This is also known as Infectious Enteritis and is caused by Salmonella gallinarum. In acute phase, we see lesions like septicaemic and jaundiced appearance, congested skeletal muscles; swollen, friable and dark red liver with coppery bronze sheen surface, enlarged spleen, catarrhal enteritis, characteristic dark brown bone marrow. In chronic phase, emaciation, anaemia, focal necrosis in heart, intestine, pancreas and liver are seen. Greyish white necrotic foci seen in the myocardium, mucosa of intestine and pancreas, pericarditis with morbid yellow fluid in the pericardial sac, retained yolk which may subsequently rupture in layers.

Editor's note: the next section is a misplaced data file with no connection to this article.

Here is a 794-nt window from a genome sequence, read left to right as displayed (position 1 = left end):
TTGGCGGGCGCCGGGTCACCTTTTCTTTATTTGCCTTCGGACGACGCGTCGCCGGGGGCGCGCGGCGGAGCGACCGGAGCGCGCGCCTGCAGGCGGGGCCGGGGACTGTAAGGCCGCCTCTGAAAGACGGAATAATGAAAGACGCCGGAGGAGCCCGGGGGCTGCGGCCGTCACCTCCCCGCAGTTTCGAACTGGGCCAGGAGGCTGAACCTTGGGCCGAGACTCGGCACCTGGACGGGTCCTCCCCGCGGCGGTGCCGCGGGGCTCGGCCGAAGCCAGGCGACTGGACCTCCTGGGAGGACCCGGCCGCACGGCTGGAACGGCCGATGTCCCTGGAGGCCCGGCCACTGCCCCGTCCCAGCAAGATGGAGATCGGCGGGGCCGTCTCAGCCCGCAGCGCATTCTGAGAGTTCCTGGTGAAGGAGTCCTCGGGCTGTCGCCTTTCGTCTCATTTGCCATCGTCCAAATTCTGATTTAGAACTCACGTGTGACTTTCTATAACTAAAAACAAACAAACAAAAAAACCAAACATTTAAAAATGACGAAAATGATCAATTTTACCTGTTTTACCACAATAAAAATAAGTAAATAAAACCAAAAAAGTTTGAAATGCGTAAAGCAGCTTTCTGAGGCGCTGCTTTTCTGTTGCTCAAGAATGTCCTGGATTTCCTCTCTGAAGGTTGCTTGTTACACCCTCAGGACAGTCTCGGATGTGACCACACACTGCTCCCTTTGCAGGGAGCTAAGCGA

It is caused by Escherichia coli. Post mortem findings include air sacculitis, perihepatitis, pericarditis, and peritonitis. Liver, spleen, lungs and kidneys are dark and congested; air sacs are thickened, opaque and white. Fibrinous pericarditis with thickened pericardial sac adhering to surface of the heart is a characteristic feature of this disease. The surface of the liver is also covered with gelatinous, greyish fibrinous material.
It is also known as Brooders Pneumonia or Pneumomycosis caused by Aspergillus fumigatus. In post mortem, presence of small, white caseous nodules measuring approximately 1 mm in diameter are seen scattered throughout the lung tissue and also air sacs. Lesions in brain tissue appear as white to yellow circumscribed areas.